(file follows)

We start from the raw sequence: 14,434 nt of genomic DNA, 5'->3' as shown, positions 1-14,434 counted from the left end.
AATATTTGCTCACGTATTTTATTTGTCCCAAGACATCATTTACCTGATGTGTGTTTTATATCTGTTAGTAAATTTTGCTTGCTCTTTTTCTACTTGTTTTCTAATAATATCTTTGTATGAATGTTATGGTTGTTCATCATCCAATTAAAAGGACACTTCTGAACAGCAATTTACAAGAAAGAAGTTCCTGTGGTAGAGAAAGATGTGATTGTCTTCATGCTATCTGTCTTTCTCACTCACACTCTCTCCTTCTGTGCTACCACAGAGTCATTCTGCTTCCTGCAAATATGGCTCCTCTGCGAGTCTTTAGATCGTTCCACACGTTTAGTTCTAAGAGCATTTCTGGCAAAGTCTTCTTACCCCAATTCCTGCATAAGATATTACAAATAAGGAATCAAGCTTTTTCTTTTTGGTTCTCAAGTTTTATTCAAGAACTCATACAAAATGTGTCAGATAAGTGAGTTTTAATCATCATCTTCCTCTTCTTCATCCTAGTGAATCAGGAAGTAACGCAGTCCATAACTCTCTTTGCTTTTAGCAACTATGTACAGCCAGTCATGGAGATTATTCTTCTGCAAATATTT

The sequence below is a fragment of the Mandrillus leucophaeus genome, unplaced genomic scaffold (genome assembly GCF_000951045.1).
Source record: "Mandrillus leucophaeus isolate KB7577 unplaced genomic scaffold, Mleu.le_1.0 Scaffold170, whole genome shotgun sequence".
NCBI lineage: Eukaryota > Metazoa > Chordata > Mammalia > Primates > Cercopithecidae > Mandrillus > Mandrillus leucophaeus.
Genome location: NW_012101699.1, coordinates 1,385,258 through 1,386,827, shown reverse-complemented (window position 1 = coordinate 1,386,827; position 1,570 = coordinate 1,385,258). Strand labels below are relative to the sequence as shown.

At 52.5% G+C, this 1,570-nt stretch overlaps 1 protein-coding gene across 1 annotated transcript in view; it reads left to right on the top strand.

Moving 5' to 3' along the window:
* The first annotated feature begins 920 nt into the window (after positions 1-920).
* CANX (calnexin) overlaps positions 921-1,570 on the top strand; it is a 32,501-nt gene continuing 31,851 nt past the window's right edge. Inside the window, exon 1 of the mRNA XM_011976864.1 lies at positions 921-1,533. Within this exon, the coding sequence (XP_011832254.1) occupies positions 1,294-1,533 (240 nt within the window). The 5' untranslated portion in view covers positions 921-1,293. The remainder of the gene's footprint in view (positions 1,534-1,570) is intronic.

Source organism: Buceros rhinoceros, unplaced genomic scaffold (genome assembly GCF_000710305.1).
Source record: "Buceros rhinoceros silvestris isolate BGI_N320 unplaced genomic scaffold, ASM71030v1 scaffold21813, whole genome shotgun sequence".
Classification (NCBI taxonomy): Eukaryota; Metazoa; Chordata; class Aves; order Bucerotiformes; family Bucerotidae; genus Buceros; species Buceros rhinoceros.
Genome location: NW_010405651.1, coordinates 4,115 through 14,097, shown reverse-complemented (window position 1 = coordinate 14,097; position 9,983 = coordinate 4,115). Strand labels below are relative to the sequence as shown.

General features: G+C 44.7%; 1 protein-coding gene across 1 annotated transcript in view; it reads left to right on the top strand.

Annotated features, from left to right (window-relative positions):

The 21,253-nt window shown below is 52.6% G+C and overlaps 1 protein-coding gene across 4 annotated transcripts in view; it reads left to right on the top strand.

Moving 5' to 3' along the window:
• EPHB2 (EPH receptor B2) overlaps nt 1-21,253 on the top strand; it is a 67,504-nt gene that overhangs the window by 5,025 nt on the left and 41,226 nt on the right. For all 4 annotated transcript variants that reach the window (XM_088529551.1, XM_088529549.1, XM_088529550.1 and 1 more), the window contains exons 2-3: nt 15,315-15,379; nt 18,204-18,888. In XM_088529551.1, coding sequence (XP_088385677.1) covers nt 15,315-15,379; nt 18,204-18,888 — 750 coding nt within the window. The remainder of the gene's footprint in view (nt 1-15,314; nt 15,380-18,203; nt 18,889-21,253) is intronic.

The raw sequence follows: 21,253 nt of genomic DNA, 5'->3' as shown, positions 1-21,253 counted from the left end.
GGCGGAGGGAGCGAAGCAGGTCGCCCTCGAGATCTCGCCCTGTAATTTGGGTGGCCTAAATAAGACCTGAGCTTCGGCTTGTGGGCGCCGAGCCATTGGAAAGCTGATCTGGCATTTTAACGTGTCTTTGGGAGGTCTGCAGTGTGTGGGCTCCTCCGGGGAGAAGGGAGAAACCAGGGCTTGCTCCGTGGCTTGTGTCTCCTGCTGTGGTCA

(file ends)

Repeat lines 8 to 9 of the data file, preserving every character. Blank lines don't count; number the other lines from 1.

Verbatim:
Moving 5' to 3' along the window:
* The first annotated feature begins 920 nt into the window (after positions 1-920).